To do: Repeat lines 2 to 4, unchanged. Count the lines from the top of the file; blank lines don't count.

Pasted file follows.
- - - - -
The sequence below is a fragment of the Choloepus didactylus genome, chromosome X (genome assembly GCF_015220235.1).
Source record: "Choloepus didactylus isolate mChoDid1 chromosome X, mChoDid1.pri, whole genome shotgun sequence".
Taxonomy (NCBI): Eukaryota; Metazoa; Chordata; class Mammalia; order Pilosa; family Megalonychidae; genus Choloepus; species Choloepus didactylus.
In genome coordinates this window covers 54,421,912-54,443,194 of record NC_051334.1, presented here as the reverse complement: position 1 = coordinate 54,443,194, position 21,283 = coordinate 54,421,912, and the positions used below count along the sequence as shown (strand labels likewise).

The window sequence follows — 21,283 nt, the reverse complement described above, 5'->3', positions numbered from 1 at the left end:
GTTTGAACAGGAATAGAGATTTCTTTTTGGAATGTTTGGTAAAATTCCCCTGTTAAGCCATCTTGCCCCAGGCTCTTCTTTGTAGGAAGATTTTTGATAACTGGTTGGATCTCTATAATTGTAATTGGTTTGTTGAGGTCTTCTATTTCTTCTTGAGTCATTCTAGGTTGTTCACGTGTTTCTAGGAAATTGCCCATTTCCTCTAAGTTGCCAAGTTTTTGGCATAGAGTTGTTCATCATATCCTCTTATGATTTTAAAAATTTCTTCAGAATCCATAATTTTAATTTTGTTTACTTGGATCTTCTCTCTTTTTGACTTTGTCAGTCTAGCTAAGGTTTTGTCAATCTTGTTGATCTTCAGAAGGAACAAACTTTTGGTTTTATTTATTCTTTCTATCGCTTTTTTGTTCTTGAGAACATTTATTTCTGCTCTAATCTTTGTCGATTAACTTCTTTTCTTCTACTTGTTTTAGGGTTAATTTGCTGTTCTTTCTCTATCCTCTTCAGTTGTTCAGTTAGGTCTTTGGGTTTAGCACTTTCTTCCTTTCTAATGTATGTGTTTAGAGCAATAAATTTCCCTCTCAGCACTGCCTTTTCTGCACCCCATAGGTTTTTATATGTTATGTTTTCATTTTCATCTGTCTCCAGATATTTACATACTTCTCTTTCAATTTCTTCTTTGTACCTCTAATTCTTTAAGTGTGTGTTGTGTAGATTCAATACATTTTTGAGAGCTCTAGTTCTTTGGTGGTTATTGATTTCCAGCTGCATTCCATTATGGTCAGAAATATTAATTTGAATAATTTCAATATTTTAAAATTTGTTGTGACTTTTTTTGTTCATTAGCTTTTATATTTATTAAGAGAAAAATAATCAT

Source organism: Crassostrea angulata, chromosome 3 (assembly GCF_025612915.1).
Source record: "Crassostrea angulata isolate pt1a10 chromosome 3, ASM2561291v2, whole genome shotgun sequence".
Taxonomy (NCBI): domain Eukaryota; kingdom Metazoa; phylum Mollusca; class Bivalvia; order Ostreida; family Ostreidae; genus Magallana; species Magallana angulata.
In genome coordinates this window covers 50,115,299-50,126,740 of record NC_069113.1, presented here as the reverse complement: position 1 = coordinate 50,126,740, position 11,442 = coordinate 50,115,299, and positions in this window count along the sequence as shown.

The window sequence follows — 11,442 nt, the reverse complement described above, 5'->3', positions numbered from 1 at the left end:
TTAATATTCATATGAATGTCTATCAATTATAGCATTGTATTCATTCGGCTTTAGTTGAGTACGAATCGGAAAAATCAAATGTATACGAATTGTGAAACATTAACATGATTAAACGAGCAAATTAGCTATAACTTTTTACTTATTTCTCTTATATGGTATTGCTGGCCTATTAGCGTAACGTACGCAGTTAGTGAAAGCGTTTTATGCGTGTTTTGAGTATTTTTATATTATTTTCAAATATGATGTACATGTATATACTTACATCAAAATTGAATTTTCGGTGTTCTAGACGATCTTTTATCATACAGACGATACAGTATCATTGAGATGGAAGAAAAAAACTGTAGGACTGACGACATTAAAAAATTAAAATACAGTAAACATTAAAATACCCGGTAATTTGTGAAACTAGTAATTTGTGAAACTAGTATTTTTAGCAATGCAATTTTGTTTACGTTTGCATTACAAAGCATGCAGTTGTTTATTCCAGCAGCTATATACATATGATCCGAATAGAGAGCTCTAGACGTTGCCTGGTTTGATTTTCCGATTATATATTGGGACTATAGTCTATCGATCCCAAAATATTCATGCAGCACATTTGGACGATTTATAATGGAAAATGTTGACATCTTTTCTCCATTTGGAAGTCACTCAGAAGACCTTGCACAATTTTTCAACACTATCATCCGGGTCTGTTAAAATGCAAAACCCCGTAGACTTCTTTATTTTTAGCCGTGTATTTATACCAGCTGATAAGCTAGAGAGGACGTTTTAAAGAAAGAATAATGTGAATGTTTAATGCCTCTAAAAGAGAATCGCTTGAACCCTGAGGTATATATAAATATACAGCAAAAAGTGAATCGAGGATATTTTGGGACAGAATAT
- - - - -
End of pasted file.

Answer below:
Source record: "Choloepus didactylus isolate mChoDid1 chromosome X, mChoDid1.pri, whole genome shotgun sequence".
Taxonomy (NCBI): Eukaryota; Metazoa; Chordata; class Mammalia; order Pilosa; family Megalonychidae; genus Choloepus; species Choloepus didactylus.
In genome coordinates this window covers 54,421,912-54,443,194 of record NC_051334.1, presented here as the reverse complement: position 1 = coordinate 54,443,194, position 21,283 = coordinate 54,421,912, and the positions used below count along the sequence as shown (strand labels likewise).